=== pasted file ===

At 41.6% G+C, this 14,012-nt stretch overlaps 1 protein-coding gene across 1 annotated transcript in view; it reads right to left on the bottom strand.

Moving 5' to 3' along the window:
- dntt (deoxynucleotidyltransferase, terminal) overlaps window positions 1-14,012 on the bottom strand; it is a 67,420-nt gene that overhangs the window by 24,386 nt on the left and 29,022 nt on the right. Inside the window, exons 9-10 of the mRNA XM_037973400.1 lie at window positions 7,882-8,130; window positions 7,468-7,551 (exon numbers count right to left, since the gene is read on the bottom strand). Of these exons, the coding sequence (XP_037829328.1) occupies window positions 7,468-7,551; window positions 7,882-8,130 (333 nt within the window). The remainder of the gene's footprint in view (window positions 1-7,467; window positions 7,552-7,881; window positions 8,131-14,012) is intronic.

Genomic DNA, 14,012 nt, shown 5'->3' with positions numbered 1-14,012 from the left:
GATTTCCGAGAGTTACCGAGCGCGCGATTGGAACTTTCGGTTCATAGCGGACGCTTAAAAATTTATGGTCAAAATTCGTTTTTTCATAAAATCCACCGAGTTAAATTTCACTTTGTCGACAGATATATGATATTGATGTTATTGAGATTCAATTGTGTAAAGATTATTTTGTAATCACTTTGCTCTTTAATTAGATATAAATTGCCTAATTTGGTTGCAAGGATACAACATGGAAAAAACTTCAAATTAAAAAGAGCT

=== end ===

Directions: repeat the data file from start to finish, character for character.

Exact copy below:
At 41.6% G+C, this 14,012-nt stretch overlaps 1 protein-coding gene across 1 annotated transcript in view; it reads right to left on the bottom strand.

Moving 5' to 3' along the window:
- dntt (deoxynucleotidyltransferase, terminal) overlaps window positions 1-14,012 on the bottom strand; it is a 67,420-nt gene that overhangs the window by 24,386 nt on the left and 29,022 nt on the right. Inside the window, exons 9-10 of the mRNA XM_037973400.1 lie at window positions 7,882-8,130; window positions 7,468-7,551 (exon numbers count right to left, since the gene is read on the bottom strand). Of these exons, the coding sequence (XP_037829328.1) occupies window positions 7,468-7,551; window positions 7,882-8,130 (333 nt within the window). The remainder of the gene's footprint in view (window positions 1-7,467; window positions 7,552-7,881; window positions 8,131-14,012) is intronic.

Genomic DNA, 14,012 nt, shown 5'->3' with positions numbered 1-14,012 from the left:
GATTTCCGAGAGTTACCGAGCGCGCGATTGGAACTTTCGGTTCATAGCGGACGCTTAAAAATTTATGGTCAAAATTCGTTTTTTCATAAAATCCACCGAGTTAAATTTCACTTTGTCGACAGATATATGATATTGATGTTATTGAGATTCAATTGTGTAAAGATTATTTTGTAATCACTTTGCTCTTTAATTAGATATAAATTGCCTAATTTGGTTGCAAGGATACAACATGGAAAAAACTTCAAATTAAAAAGAGCT